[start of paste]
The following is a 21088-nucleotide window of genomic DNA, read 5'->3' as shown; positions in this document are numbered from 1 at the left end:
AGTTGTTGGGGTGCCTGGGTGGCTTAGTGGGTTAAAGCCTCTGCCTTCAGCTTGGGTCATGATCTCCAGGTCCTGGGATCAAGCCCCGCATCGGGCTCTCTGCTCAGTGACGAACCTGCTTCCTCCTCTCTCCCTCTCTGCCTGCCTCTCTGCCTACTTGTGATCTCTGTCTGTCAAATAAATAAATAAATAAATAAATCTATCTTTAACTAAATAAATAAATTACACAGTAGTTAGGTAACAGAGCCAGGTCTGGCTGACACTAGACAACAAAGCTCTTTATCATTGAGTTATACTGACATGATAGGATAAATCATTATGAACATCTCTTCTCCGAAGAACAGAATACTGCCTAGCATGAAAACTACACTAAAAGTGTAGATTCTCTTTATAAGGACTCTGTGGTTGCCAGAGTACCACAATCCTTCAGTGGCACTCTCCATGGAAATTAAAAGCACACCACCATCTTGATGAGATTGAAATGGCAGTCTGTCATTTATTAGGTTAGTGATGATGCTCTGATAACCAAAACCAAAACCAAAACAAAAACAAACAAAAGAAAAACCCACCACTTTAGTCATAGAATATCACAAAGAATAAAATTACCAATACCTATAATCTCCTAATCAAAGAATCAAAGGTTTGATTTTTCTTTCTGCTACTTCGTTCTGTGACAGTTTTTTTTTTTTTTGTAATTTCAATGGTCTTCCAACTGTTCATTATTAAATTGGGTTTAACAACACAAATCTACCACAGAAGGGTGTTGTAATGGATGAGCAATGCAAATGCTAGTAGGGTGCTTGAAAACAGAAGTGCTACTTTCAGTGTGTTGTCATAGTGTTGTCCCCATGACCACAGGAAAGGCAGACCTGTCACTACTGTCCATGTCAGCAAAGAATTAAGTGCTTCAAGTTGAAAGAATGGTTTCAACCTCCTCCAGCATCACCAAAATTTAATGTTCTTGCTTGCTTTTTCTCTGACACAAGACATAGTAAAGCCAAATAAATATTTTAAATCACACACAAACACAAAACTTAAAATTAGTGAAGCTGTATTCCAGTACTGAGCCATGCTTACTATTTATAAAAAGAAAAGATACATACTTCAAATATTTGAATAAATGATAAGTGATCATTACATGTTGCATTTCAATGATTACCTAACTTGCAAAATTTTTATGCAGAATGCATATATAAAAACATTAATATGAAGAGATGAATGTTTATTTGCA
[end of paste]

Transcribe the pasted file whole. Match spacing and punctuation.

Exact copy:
The following is a 21088-nucleotide window of genomic DNA, read 5'->3' as shown; positions in this document are numbered from 1 at the left end:
AGTTGTTGGGGTGCCTGGGTGGCTTAGTGGGTTAAAGCCTCTGCCTTCAGCTTGGGTCATGATCTCCAGGTCCTGGGATCAAGCCCCGCATCGGGCTCTCTGCTCAGTGACGAACCTGCTTCCTCCTCTCTCCCTCTCTGCCTGCCTCTCTGCCTACTTGTGATCTCTGTCTGTCAAATAAATAAATAAATAAATAAATCTATCTTTAACTAAATAAATAAATTACACAGTAGTTAGGTAACAGAGCCAGGTCTGGCTGACACTAGACAACAAAGCTCTTTATCATTGAGTTATACTGACATGATAGGATAAATCATTATGAACATCTCTTCTCCGAAGAACAGAATACTGCCTAGCATGAAAACTACACTAAAAGTGTAGATTCTCTTTATAAGGACTCTGTGGTTGCCAGAGTACCACAATCCTTCAGTGGCACTCTCCATGGAAATTAAAAGCACACCACCATCTTGATGAGATTGAAATGGCAGTCTGTCATTTATTAGGTTAGTGATGATGCTCTGATAACCAAAACCAAAACCAAAACAAAAACAAACAAAAGAAAAACCCACCACTTTAGTCATAGAATATCACAAAGAATAAAATTACCAATACCTATAATCTCCTAATCAAAGAATCAAAGGTTTGATTTTTCTTTCTGCTACTTCGTTCTGTGACAGTTTTTTTTTTTTTTGTAATTTCAATGGTCTTCCAACTGTTCATTATTAAATTGGGTTTAACAACACAAATCTACCACAGAAGGGTGTTGTAATGGATGAGCAATGCAAATGCTAGTAGGGTGCTTGAAAACAGAAGTGCTACTTTCAGTGTGTTGTCATAGTGTTGTCCCCATGACCACAGGAAAGGCAGACCTGTCACTACTGTCCATGTCAGCAAAGAATTAAGTGCTTCAAGTTGAAAGAATGGTTTCAACCTCCTCCAGCATCACCAAAATTTAATGTTCTTGCTTGCTTTTTCTCTGACACAAGACATAGTAAAGCCAAATAAATATTTTAAATCACACACAAACACAAAACTTAAAATTAGTGAAGCTGTATTCCAGTACTGAGCCATGCTTACTATTTATAAAAAGAAAAGATACATACTTCAAATATTTGAATAAATGATAAGTGATCATTACATGTTGCATTTCAATGATTACCTAACTTGCAAAATTTTTATGCAGAATGCATATATAAAAACATTAATATGAAGAGATGAATGTTTATTTGCA